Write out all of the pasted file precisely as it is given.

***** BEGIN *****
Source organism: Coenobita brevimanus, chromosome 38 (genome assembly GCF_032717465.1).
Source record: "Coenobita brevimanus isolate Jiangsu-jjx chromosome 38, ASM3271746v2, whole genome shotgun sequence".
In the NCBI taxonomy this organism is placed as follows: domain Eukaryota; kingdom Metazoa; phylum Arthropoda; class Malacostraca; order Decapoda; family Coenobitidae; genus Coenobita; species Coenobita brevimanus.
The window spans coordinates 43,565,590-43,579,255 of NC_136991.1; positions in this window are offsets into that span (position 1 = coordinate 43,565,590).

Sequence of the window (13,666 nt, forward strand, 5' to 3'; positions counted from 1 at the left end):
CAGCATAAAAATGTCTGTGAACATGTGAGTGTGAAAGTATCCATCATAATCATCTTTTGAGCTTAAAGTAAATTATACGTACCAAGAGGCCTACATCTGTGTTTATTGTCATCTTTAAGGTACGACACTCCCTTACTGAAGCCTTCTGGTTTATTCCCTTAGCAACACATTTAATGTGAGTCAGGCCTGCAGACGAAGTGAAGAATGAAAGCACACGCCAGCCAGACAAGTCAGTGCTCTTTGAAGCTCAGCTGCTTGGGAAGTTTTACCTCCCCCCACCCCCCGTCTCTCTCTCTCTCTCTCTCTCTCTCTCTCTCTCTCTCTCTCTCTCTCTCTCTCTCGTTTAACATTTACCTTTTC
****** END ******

Source organism: Coenobita brevimanus, chromosome 38 (genome assembly GCF_032717465.1).
Source record: "Coenobita brevimanus isolate Jiangsu-jjx chromosome 38, ASM3271746v2, whole genome shotgun sequence".
In the NCBI taxonomy this organism is placed as follows: domain Eukaryota; kingdom Metazoa; phylum Arthropoda; class Malacostraca; order Decapoda; family Coenobitidae; genus Coenobita; species Coenobita brevimanus.
The window spans coordinates 43,565,590-43,579,255 of NC_136991.1; positions in this window are offsets into that span (position 1 = coordinate 43,565,590).

Sequence of the window (13,666 nt, forward strand, 5' to 3'; positions counted from 1 at the left end):
CAGCATAAAAATGTCTGTGAACATGTGAGTGTGAAAGTATCCATCATAATCATCTTTTGAGCTTAAAGTAAATTATACGTACCAAGAGGCCTACATCTGTGTTTATTGTCATCTTTAAGGTACGACACTCCCTTACTGAAGCCTTCTGGTTTATTCCCTTAGCAACACATTTAATGTGAGTCAGGCCTGCAGACGAAGTGAAGAATGAAAGCACACGCCAGCCAGACAAGTCAGTGCTCTTTGAAGCTCAGCTGCTTGGGAAGTTTTACCTCCCCCCACCCCCCGTCTCTCTCTCTCTCTCTCTCTCTCTCTCTCTCTCTCTCTCTCTCTCTCTCTCTCTCGTTTAACATTTACCTTTTC